With special thanks to all the actors, designers, directors, writers, and artisans who brought their talent, savvy, craft, flesh, and passion to over 23 years and 2100 performances.
In 2008, Sledgehammer Theatre took a hiatus to regroup, restructure, and recharge. With your help, our production of Happy Days, by Samuel Beckett, opening May 14th at the 10th Avenue Arts Center's Studio Theater, will mark the first production of Sledgehammer’s new era, sans “Theatre” in its name.
Sledgehammer_ stakes our claim as an art-making, rather than exclusively a theater-making, organization. Our future work will take many forms, but we are starting off, with your help, playing to our greatest strength: theatrical collaboration. For those of you who have already been sledgehammered, you know you are going to get some of the most powerful, beautiful and surprising art in Southern California.
Please join us for our first production in five years, as well as the future of Sledgehammer_ as we grow and create a new home for ourselves in San Diego in 2014!
"...the company hit the bleak landscape of San Diego's low-chic galleries and loft-culture desperadoes, mostly hidden from view in that white-collar Navy town. They produced in storefronts, a parking garage, a 20,000 square foot industrial space, a canyon, literally dodging the fire marshal at every step."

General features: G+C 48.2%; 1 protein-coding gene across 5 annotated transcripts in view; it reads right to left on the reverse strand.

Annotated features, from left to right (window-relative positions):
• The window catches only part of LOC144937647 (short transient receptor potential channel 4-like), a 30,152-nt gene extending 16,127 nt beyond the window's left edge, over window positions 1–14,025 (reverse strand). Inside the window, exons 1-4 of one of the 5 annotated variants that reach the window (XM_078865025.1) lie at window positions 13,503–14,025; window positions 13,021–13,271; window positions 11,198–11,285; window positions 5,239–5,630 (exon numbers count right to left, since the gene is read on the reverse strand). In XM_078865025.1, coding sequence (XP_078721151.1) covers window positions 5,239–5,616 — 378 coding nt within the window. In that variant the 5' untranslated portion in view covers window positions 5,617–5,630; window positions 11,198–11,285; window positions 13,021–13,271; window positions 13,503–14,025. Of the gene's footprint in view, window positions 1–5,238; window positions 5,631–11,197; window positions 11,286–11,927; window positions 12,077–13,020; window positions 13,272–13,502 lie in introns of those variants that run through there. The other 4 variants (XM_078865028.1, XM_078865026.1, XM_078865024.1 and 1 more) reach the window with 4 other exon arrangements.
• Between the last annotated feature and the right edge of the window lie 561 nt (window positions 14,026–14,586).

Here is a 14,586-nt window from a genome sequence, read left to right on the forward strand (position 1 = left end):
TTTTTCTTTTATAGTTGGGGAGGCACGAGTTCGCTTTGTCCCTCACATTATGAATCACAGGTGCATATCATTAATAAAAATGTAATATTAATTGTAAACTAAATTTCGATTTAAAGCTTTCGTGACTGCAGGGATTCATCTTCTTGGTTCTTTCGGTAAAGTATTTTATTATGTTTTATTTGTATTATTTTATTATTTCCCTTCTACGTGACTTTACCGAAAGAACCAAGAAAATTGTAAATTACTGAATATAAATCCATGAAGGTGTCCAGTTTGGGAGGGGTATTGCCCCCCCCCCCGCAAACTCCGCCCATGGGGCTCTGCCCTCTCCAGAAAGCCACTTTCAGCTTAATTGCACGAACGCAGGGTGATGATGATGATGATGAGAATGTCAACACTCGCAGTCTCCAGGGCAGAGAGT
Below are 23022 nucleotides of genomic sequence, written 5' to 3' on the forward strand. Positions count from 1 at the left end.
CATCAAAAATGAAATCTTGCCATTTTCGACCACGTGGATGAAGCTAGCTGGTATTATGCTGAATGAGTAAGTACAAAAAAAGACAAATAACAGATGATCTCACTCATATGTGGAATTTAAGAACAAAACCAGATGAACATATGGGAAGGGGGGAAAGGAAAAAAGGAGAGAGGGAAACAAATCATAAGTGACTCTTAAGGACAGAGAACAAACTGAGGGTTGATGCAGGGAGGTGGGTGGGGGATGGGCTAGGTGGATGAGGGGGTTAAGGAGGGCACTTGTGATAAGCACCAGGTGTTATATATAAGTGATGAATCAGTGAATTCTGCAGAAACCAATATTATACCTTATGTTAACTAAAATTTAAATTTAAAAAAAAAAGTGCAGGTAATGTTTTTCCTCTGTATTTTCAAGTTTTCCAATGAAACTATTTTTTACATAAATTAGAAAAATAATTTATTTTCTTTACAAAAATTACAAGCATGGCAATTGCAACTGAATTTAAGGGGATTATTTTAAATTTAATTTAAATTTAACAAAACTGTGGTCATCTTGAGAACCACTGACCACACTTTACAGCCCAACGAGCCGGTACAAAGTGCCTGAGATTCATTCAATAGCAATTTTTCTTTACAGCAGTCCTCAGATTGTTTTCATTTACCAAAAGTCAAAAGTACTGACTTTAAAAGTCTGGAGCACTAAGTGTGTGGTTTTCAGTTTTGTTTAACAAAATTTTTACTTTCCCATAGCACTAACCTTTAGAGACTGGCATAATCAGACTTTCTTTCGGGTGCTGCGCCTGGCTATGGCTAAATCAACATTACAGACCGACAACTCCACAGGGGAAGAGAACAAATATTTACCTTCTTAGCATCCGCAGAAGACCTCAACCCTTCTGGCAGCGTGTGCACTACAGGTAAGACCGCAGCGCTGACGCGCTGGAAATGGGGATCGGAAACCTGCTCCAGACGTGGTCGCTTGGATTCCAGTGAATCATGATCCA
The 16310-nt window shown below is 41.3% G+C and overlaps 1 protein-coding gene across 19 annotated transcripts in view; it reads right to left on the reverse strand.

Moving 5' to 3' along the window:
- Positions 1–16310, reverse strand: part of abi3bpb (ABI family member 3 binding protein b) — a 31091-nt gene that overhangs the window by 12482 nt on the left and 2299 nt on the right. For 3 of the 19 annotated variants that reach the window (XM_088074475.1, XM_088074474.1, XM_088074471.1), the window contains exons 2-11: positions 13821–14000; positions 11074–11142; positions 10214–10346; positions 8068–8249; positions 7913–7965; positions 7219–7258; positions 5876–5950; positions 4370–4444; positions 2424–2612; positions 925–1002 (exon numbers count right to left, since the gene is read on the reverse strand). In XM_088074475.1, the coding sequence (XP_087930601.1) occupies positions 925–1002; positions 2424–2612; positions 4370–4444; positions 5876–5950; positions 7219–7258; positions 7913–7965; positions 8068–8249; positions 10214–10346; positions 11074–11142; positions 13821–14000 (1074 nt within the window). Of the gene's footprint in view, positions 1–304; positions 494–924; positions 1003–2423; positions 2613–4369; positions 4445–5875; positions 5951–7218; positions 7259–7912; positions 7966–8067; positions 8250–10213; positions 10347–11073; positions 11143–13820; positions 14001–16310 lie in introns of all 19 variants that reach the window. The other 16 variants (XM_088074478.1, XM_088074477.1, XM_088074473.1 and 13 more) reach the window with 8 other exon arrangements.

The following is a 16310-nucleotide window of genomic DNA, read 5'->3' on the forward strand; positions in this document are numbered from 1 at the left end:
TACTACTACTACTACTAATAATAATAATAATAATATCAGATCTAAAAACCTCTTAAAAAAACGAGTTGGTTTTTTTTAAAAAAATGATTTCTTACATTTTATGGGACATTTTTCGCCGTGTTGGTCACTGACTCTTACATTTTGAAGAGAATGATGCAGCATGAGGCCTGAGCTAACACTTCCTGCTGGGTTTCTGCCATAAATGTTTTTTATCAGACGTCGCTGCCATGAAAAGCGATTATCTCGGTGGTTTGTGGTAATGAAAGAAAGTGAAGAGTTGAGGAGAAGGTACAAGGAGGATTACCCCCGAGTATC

Ferdinand Lewis, American Theater magazine, 1995, "How to Sledgehammer Theatre"
[March issue headline "The Bad Boys of San Diego Theatre"]
"...living helter-skelter, Sledgehammer survived by tenacity, bravado and street smarts. Like ornery alley cats, they outlived fires, eviction, casting calamities and other natural disasters. More miraculously, Sledgehammer slowly won the hard-earned esteem of Southern California's critical establishment...a Sledgehammer cult emerged. One Friday night preview of their world premiere of Mac Wellman's 7 Blowjobs turned into a happening as excitement buzzed the crowd as at a rock concert. The Wellman production played to sold out houses and went in to an extended run of several months. Moreover, the author (and the press) praised the production for its nasty comic brio and blistering precision."
Allan Havis, TheatreForum, 1991